SINCE 2005, WHEN I began contributing photos to this column, whenever flakes of snow begin to fall, I pack a camera bag and hit the slippery Seattle streets, clutching a sheaf of old photos to repeat. However, in those 15 years, I’ve repeatedly failed to capture snow blanketing First and Cherry, as shown in this week’s classic “Then” photo from 1880. The Captain Ahab in me calls it my “white whale.”
Longtime Seattleites might recall wistfully the rare blizzards of 2018, 1996, 1969 and 1950 (whose 20-inch blitz set the latter-day record for greatest one-day snowfall).
Their effects were dwarfed by Seattle’s second-biggest snow, beginning Feb. 1, 1916, when 21.5 inches nearly KO’d the young city. On Groundhog Day afternoon at 3:13, the dome of St. James Cathedral collapsed under the extra load, only hours after a morning Mass attended by a group of schoolgirls from Holy Names Academy. My grandmother Dorothy later recalled that as a girl of 10, she joined thousands of skaters on frozen Green Lake in the cold snap preceding the snow.
But the king of snows in the Queen City was crowned the same year that Seattle, its population having grown to 3,500, overtook Walla Walla as the region’s largest town.
In a “state of the territory” address published Sunday, Jan. 4, 1880, in the Seattle Intelligencer, territorial Gov. Elisha P. Ferry warmly promoted our region’s temperate, near-Mediterranean climate. “Ice and snow,” he wrote, “are of rare occurrence and almost unknown in Western Washington.”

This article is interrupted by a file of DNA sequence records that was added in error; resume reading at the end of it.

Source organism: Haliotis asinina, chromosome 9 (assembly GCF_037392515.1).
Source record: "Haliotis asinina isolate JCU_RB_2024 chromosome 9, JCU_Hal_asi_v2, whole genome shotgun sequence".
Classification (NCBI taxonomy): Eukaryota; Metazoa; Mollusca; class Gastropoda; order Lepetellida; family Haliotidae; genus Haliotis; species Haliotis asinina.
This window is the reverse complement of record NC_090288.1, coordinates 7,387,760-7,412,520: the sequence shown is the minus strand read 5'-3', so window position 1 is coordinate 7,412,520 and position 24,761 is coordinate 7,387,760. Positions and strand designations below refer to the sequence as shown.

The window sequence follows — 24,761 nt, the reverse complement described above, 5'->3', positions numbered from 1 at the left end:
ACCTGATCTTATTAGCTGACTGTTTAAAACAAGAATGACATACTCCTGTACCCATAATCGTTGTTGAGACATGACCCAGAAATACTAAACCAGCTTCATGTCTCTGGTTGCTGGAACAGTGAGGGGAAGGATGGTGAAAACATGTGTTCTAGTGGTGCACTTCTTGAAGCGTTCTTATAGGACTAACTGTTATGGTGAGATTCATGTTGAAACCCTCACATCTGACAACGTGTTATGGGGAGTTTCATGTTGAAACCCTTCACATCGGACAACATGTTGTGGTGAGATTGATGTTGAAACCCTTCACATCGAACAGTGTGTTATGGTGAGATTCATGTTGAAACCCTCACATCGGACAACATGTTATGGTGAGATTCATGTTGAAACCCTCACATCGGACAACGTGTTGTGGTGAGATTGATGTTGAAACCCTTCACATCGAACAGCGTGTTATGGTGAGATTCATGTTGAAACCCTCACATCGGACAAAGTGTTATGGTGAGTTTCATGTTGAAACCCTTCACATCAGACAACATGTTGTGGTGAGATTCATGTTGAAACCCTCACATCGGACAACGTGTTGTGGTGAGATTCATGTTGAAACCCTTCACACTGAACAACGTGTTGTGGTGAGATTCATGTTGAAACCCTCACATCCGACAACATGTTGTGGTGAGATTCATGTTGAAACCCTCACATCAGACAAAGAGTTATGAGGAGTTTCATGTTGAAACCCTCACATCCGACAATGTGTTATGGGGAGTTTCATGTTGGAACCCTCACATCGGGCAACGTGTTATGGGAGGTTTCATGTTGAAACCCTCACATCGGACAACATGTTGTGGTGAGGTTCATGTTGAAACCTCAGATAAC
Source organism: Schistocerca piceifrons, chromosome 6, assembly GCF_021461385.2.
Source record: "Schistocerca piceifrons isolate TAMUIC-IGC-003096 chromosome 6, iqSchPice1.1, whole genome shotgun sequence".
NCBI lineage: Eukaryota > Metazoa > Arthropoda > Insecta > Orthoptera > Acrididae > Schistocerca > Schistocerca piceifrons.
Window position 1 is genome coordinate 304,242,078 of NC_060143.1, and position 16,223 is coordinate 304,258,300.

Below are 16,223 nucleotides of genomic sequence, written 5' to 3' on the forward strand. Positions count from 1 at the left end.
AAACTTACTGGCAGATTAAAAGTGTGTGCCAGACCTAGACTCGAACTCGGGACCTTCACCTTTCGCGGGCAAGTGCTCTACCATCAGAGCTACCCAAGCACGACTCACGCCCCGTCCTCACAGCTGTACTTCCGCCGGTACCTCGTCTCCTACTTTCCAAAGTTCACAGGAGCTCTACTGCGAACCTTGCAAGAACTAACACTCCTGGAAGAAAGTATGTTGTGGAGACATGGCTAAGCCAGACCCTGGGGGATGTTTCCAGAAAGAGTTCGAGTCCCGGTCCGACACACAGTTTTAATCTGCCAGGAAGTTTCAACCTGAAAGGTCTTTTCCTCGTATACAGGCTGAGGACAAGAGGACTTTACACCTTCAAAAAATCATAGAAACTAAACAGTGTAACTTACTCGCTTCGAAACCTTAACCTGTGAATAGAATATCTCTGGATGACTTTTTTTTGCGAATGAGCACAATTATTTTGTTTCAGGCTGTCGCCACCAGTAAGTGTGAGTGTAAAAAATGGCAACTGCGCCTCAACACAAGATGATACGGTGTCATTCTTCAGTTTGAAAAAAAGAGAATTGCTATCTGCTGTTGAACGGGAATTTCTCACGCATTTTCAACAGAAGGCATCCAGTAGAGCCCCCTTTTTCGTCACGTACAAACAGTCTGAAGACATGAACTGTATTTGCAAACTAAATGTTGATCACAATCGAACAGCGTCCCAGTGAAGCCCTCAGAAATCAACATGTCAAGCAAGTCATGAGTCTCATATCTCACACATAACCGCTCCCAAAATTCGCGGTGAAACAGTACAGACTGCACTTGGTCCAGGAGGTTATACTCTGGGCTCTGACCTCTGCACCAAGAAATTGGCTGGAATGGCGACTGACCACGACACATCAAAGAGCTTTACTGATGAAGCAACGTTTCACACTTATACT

That same evening, the weather gods replied with a vengeance. Bitterly cold winds invaded homes “through cracks not before known to exist,” the paper reported. The next day, snow began to fall and continued through the week, collapsing awnings and threatening buildings across town.
Yesler’s Hall, used for dances, concerts and theatricals, was “in danger of wrecking; the walls cracking and opening from the enormous weight upon [its] roof.” Only the quick action of men who were paid an exorbitant $1 an hour to shovel off the snow averted disaster.
At week’s end, the Intelligencer projected the snow “would average a depth of six feet on the townsite of Seattle.” In a petulant potshot (take cover, Elisha), it continued, “If any one has anything to say of our Italian skies and climate, shoot him on the spot.”
On Jan. 12, 1880, the Seattle Fin-Back, a free weekly rag, polled elderly natives on “the snow question.” Chief Seattle’s daughter Kikisoblu, known as Princess Angeline, said she “had never seen so much snow at any one time.” Old Ned, however, who lived at the foot of Battery Street, was less impressed. He boasted that he had “seen snow 50 years ago over seven feet deep” when Angeline was a mere child.